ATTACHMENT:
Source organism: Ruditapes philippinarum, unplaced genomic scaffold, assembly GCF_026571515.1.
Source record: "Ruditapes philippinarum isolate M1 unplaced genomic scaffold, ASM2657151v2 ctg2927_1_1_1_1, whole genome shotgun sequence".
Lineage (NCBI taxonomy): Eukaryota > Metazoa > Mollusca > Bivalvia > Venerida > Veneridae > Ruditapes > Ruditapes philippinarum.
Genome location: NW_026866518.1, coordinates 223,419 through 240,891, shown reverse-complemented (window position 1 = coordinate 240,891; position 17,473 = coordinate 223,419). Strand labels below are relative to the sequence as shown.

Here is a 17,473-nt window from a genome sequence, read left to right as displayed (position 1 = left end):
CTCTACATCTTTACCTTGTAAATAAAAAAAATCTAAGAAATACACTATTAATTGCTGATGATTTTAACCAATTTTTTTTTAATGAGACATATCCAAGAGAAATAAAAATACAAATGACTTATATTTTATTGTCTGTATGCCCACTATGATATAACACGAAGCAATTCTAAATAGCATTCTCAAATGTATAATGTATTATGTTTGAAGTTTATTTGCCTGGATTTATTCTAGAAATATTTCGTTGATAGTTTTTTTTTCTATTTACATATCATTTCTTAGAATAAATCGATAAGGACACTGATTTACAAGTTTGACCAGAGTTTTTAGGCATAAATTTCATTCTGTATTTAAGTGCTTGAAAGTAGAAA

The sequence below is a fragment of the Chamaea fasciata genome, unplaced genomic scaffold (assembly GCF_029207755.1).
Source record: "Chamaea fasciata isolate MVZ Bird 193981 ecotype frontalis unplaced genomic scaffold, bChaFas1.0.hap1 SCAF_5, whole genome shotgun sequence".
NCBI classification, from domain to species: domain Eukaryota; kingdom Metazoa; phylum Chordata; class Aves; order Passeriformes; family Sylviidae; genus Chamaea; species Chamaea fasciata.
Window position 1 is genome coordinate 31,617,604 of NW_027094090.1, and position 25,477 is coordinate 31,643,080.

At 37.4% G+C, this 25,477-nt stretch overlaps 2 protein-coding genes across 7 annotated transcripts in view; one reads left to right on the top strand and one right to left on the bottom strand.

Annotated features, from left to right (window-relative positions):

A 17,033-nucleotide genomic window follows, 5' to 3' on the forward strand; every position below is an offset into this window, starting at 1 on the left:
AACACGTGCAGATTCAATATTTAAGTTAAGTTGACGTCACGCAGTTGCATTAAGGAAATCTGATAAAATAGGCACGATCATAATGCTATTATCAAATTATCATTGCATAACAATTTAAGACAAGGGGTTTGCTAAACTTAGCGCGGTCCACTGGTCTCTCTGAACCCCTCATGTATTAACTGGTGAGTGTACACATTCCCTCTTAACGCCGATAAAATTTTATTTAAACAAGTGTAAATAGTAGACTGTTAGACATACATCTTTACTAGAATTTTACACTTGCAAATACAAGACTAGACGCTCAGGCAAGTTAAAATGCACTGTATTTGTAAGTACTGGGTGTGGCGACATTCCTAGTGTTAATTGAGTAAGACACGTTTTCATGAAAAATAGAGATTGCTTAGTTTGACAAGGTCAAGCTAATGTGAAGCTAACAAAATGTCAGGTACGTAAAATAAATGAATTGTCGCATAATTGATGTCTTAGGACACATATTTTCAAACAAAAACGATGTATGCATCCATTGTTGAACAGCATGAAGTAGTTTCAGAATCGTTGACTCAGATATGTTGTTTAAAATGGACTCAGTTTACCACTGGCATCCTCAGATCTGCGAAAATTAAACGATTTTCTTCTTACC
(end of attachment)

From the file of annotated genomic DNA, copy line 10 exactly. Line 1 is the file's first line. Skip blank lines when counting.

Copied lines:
Window position 1 is genome coordinate 31,617,604 of NW_027094090.1, and position 25,477 is coordinate 31,643,080.